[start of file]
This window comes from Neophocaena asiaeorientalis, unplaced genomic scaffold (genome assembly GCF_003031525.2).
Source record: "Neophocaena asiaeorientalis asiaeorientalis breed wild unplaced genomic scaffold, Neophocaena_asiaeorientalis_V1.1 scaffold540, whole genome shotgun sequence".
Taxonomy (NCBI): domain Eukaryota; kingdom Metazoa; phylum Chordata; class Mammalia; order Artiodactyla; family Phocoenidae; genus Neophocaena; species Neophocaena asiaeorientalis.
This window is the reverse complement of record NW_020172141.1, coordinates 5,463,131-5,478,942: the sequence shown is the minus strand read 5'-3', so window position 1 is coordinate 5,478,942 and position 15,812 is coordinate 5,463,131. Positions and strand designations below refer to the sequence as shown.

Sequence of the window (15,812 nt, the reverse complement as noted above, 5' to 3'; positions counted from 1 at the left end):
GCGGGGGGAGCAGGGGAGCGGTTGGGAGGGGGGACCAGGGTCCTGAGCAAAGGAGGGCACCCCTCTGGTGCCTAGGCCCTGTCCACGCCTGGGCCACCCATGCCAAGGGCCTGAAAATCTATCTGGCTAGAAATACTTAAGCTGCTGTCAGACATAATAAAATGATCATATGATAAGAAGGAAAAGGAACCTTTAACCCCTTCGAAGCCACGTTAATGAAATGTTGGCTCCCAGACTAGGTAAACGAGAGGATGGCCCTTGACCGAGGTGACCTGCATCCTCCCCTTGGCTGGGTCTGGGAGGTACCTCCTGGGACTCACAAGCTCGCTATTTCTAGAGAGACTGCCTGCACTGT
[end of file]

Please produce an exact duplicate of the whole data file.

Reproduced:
This window comes from Neophocaena asiaeorientalis, unplaced genomic scaffold (genome assembly GCF_003031525.2).
Source record: "Neophocaena asiaeorientalis asiaeorientalis breed wild unplaced genomic scaffold, Neophocaena_asiaeorientalis_V1.1 scaffold540, whole genome shotgun sequence".
Taxonomy (NCBI): domain Eukaryota; kingdom Metazoa; phylum Chordata; class Mammalia; order Artiodactyla; family Phocoenidae; genus Neophocaena; species Neophocaena asiaeorientalis.
This window is the reverse complement of record NW_020172141.1, coordinates 5,463,131-5,478,942: the sequence shown is the minus strand read 5'-3', so window position 1 is coordinate 5,478,942 and position 15,812 is coordinate 5,463,131. Positions and strand designations below refer to the sequence as shown.

Sequence of the window (15,812 nt, the reverse complement as noted above, 5' to 3'; positions counted from 1 at the left end):
GCGGGGGGAGCAGGGGAGCGGTTGGGAGGGGGGACCAGGGTCCTGAGCAAAGGAGGGCACCCCTCTGGTGCCTAGGCCCTGTCCACGCCTGGGCCACCCATGCCAAGGGCCTGAAAATCTATCTGGCTAGAAATACTTAAGCTGCTGTCAGACATAATAAAATGATCATATGATAAGAAGGAAAAGGAACCTTTAACCCCTTCGAAGCCACGTTAATGAAATGTTGGCTCCCAGACTAGGTAAACGAGAGGATGGCCCTTGACCGAGGTGACCTGCATCCTCCCCTTGGCTGGGTCTGGGAGGTACCTCCTGGGACTCACAAGCTCGCTATTTCTAGAGAGACTGCCTGCACTGT